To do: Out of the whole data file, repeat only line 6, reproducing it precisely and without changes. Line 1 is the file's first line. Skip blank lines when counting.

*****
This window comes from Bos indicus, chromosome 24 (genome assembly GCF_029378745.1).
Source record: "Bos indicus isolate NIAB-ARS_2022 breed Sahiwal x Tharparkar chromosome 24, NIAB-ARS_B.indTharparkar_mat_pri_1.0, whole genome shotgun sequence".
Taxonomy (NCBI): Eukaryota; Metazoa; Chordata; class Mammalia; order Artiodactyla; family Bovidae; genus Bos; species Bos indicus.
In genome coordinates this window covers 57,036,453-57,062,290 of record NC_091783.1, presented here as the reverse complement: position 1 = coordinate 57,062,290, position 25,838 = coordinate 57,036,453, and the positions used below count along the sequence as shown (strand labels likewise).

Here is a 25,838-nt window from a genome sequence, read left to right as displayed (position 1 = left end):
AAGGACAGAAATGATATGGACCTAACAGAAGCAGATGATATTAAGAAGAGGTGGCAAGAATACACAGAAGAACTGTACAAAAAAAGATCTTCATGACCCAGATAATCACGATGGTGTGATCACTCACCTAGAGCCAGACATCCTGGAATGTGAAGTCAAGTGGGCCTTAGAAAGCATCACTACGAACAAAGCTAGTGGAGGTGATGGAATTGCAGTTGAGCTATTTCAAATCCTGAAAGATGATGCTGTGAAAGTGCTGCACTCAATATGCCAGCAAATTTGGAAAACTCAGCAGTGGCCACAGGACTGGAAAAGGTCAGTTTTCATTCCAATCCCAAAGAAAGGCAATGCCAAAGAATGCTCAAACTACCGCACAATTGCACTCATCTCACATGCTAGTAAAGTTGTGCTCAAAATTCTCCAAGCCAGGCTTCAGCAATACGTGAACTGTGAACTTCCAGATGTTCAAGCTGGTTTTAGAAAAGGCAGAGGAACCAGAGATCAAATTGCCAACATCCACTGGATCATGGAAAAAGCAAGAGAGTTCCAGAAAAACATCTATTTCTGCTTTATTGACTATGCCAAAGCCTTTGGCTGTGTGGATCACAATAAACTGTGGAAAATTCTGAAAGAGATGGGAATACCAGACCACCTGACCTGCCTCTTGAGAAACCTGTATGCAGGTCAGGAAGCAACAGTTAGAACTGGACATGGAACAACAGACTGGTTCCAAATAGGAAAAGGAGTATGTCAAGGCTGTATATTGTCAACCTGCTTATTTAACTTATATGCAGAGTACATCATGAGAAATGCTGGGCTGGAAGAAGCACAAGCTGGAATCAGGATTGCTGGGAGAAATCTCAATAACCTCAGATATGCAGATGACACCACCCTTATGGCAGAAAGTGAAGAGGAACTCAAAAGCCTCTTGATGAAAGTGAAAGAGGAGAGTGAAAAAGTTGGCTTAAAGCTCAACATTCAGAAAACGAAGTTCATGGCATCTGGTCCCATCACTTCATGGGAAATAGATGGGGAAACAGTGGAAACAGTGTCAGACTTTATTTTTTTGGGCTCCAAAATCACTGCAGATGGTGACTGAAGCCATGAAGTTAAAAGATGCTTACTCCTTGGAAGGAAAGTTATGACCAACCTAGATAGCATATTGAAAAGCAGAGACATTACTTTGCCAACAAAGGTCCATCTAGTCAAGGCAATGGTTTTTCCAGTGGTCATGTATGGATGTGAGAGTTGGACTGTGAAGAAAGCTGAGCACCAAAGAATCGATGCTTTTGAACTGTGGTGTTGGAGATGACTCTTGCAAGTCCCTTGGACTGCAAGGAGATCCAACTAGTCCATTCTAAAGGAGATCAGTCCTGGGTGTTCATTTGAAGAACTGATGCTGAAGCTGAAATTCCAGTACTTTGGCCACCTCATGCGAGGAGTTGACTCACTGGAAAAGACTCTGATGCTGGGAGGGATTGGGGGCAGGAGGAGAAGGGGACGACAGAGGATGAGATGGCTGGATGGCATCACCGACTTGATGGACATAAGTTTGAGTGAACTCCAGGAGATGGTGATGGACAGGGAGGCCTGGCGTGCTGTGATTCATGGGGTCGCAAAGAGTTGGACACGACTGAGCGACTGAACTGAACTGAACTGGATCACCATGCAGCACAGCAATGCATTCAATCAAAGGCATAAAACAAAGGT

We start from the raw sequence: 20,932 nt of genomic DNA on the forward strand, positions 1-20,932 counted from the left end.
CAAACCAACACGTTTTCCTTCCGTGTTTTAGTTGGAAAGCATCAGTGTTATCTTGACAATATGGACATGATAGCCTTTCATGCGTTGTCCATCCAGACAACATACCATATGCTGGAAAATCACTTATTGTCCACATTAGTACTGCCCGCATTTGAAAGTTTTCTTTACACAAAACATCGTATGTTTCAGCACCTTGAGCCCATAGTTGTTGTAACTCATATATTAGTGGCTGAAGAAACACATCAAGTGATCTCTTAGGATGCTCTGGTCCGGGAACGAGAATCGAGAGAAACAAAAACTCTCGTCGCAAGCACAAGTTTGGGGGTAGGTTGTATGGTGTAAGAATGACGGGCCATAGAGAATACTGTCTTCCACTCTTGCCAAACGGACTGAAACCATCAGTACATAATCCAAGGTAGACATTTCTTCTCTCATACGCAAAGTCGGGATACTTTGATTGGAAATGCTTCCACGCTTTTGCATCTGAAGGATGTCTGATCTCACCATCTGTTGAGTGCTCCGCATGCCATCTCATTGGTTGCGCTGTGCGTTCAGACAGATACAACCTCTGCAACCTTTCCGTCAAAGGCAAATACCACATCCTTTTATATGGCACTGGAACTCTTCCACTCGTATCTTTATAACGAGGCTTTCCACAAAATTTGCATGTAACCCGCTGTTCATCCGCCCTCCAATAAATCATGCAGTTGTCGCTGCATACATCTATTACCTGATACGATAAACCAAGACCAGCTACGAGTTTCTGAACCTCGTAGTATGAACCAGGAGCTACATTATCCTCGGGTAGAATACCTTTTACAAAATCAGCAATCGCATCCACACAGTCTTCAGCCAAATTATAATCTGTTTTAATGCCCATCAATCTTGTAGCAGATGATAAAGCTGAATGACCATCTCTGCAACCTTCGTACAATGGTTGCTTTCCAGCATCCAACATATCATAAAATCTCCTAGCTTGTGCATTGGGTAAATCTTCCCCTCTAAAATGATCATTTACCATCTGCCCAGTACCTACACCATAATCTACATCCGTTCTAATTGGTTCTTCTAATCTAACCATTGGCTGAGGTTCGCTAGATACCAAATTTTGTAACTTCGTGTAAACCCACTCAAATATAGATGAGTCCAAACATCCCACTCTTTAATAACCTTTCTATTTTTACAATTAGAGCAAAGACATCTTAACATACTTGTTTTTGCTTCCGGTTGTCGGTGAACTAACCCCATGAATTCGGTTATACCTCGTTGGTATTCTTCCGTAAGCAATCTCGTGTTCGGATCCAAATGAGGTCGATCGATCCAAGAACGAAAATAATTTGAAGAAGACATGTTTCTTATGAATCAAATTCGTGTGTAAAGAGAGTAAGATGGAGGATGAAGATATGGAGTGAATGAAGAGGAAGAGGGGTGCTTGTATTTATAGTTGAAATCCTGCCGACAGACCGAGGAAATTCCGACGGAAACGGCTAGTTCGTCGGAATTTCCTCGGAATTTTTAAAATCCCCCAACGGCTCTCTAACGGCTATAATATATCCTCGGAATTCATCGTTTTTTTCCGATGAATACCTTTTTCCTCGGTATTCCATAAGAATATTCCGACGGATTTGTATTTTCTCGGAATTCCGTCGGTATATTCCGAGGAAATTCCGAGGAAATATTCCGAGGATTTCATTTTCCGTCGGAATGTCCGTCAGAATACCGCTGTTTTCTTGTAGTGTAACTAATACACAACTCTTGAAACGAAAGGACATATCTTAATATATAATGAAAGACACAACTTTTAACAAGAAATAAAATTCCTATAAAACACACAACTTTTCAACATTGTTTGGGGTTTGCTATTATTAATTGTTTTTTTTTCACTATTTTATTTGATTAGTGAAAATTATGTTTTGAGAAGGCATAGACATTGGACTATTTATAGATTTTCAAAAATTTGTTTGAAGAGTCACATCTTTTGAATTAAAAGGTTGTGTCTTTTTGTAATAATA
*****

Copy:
AAGGACAGAAATGATATGGACCTAACAGAAGCAGATGATATTAAGAAGAGGTGGCAAGAATACACAGAAGAACTGTACAAAAAAAGATCTTCATGACCCAGATAATCACGATGGTGTGATCACTCACCTAGAGCCAGACATCCTGGAATGTGAAGTCAAGTGGGCCTTAGAAAGCATCACTACGAACAAAGCTAGTGGAGGTGATGGAATTGCAGTTGAGCTATTTCAAATCCTGAAAGATGATGCTGTGAAAGTGCTGCACTCAATATGCCAGCAAATTTGGAAAACTCAGCAGTGGCCACAGGACTGGAAAAGGTCAGTTTTCATTCCAATCCCAAAGAAAGGCAATGCCAAAGAATGCTCAAACTACCGCACAATTGCACTCATCTCACATGCTAGTAAAGTTGTGCTCAAAATTCTCCAAGCCAGGCTTCAGCAATACGTGAACTGTGAACTTCCAGATGTTCAAGCTGGTTTTAGAAAAGGCAGAGGAACCAGAGATCAAATTGCCAACATCCACTGGATCATGGAAAAAGCAAGAGAGTTCCAGAAAAACATCTATTTCTGCTTTATTGACTATGCCAAAGCCTTTGGCTGTGTGGATCACAATAAACTGTGGAAAATTCTGAAAGAGATGGGAATACCAGACCACCTGACCTGCCTCTTGAGAAACCTGTATGCAGGTCAGGAAGCAACAGTTAGAACTGGACATGGAACAACAGACTGGTTCCAAATAGGAAAAGGAGTATGTCAAGGCTGTATATTGTCAACCTGCTTATTTAACTTATATGCAGAGTACATCATGAGAAATGCTGGGCTGGAAGAAGCACAAGCTGGAATCAGGATTGCTGGGAGAAATCTCAATAACCTCAGATATGCAGATGACACCACCCTTATGGCAGAAAGTGAAGAGGAACTCAAAAGCCTCTTGATGAAAGTGAAAGAGGAGAGTGAAAAAGTTGGCTTAAAGCTCAACATTCAGAAAACGAAGTTCATGGCATCTGGTCCCATCACTTCATGGGAAATAGATGGGGAAACAGTGGAAACAGTGTCAGACTTTATTTTTTTGGGCTCCAAAATCACTGCAGATGGTGACTGAAGCCATGAAGTTAAAAGATGCTTACTCCTTGGAAGGAAAGTTATGACCAACCTAGATAGCATATTGAAAAGCAGAGACATTACTTTGCCAACAAAGGTCCATCTAGTCAAGGCAATGGTTTTTCCAGTGGTCATGTATGGATGTGAGAGTTGGACTGTGAAGAAAGCTGAGCACCAAAGAATCGATGCTTTTGAACTGTGGTGTTGGAGATGACTCTTGCAAGTCCCTTGGACTGCAAGGAGATCCAACTAGTCCATTCTAAAGGAGATCAGTCCTGGGTGTTCATTTGAAGAACTGATGCTGAAGCTGAAATTCCAGTACTTTGGCCACCTCATGCGAGGAGTTGACTCACTGGAAAAGACTCTGATGCTGGGAGGGATTGGGGGCAGGAGGAGAAGGGGACGACAGAGGATGAGATGGCTGGATGGCATCACCGACTTGATGGACATAAGTTTGAGTGAACTCCAGGAGATGGTGATGGACAGGGAGGCCTGGCGTGCTGTGATTCATGGGGTCGCAAAGAGTTGGACACGACTGAGCGACTGAACTGAACTGAACTGGATCACCATGCAGCACAGCAATGCATTCAATCAAAGGCATAAAACAAAGGT